National Service to be debated in parliament

Tory MP tables a bill citing the “immense benefit” of his scheme


A bill sending all 18 to 26 year olds on national service will be debated in Parliament early next year.

The man to blame: Tory MP Philip Hollobone. He says conscription would instill a greater sense of “self-respect, personal reliance, discipline and behaviour” into the younger generation.

Conscription..Philip Hollbone wants you to join up

Conscription: Philip Hollobone wants you to join up

The year of hell could include charitable work, caring for the elderly, work linked to the NHS or participation in the armed forces.

Hollobone said: “I believe that the introduction of a modern form of national service would prove popular with the public and be of immense benefit to the young people who take part.”

It would include “instruction in personal financial budgeting, household bills, nutrition, cooking, time-keeping, life skills, tolerance towards others, treating elderly and disabled people with dignity and respect” and teaching in the bits of the law relating to the crimes that young people commit frequently.

Anyone who has severe mental or physical disabilities wouldn’t have to participate in this one-year scheme.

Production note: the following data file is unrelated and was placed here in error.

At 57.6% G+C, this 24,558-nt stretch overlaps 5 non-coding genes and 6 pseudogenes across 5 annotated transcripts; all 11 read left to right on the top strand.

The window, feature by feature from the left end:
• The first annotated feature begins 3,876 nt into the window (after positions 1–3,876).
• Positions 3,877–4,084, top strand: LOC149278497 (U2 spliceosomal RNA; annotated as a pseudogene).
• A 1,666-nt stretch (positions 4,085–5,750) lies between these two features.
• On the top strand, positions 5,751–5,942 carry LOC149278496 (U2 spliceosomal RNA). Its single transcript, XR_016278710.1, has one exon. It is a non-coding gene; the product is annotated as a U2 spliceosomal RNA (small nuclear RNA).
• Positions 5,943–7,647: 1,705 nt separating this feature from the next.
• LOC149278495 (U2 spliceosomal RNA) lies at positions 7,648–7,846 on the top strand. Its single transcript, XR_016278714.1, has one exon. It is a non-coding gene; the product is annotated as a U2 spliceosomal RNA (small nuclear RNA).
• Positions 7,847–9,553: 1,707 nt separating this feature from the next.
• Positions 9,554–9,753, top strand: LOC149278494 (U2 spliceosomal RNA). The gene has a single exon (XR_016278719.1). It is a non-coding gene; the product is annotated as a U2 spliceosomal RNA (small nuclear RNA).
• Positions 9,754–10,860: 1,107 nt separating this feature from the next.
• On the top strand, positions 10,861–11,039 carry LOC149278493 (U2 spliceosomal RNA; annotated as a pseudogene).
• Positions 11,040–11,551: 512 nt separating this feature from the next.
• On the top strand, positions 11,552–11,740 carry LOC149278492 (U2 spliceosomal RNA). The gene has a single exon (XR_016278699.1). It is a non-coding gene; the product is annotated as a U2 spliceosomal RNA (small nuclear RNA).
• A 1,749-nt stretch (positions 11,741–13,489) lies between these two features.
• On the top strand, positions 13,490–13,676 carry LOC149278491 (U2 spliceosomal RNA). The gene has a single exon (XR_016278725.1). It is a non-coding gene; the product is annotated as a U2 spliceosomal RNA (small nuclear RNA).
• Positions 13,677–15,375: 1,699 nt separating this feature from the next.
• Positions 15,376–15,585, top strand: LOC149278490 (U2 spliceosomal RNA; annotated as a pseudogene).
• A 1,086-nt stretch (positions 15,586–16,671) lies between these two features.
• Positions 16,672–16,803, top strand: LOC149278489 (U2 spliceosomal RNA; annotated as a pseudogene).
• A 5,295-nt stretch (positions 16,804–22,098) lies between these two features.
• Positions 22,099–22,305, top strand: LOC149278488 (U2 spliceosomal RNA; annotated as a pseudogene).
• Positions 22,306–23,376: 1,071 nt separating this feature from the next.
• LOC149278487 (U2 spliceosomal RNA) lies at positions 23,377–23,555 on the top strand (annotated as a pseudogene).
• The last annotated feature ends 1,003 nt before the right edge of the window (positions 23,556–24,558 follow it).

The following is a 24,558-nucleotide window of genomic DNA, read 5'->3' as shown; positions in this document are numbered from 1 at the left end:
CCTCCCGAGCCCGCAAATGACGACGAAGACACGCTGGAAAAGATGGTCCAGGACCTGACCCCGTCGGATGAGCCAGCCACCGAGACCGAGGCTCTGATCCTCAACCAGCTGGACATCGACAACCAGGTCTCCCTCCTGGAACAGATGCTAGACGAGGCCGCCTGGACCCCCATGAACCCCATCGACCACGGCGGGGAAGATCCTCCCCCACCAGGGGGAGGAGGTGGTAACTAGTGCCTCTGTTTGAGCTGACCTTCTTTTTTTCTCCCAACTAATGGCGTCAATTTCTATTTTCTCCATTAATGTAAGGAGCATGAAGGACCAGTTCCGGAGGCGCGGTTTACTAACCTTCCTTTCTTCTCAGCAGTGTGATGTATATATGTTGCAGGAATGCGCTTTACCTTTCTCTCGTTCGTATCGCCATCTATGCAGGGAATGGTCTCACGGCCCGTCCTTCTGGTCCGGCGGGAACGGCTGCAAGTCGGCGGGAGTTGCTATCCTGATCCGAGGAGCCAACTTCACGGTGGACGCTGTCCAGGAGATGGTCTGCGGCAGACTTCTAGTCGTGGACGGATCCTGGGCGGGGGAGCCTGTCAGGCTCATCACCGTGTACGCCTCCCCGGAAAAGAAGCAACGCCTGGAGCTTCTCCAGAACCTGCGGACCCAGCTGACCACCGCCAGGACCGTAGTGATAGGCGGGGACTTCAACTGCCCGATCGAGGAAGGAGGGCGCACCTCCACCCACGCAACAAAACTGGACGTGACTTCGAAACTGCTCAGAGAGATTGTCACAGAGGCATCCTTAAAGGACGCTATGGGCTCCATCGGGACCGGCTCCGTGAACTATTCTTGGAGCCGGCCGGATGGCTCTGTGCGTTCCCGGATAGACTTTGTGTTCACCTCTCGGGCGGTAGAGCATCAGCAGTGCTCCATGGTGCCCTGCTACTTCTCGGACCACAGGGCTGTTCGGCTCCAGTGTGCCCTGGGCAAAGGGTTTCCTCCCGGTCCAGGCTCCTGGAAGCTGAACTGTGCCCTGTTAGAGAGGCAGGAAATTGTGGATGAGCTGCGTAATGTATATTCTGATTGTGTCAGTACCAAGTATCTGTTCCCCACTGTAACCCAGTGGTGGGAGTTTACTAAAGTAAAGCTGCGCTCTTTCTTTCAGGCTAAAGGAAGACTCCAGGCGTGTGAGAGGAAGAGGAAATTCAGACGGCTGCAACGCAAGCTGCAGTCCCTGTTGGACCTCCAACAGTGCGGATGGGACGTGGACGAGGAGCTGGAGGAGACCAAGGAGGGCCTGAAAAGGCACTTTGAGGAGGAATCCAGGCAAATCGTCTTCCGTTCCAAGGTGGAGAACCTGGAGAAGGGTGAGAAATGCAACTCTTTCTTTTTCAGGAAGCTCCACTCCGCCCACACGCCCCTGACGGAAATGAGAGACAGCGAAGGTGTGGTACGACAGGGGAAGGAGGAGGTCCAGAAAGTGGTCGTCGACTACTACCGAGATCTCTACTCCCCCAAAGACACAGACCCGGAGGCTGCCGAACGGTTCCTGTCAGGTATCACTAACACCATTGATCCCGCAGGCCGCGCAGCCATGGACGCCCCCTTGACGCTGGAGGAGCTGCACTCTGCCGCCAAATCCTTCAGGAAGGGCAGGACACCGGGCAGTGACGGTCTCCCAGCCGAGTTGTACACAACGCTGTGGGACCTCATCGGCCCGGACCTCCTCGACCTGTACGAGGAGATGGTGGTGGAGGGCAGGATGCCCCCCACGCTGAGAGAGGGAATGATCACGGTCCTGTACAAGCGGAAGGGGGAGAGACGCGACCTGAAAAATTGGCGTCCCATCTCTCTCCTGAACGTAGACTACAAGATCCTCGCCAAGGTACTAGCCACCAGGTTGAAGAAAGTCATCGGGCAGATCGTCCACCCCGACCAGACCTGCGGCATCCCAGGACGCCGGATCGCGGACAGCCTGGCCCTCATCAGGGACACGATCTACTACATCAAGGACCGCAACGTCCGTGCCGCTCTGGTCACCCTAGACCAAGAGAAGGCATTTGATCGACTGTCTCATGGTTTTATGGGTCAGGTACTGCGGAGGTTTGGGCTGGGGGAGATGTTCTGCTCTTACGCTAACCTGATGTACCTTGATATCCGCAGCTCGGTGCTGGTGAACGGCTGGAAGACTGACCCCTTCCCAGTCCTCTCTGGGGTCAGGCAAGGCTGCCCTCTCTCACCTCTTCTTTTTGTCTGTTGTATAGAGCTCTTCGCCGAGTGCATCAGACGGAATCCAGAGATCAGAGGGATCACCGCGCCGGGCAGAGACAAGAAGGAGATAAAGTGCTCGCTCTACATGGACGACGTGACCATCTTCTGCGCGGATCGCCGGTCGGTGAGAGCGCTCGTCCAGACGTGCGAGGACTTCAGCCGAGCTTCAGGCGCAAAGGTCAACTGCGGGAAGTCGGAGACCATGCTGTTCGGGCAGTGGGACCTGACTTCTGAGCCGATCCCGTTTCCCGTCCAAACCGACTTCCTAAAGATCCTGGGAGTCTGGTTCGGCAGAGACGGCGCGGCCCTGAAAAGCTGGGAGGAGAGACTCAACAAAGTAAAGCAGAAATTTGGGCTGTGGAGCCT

However if you don’t have a disability you need to have completed the scheme by the time you hit 26 or face prosecution.

A Change.org petition has been set up to stop the Bill progressing through Parliament by Falmouth activist Debbie Sayers.

She said: “It is unacceptable to force any person to engage in training that has mandatory residential elements, military training or actual service in the military without the ability to refuse.

“We do not want our children and grandchildren to fight and die in wars, or in training that they or we have no control over.”

But we might be in luck here, because the National Service Bill was due to be debated in Parliament last Friday, but was rescheduled to late February.

Thankfully private member bills rarely get anywhere in Parliament due to the lack of debating time that they are given, which Hollobone blames on “arcane procedures”.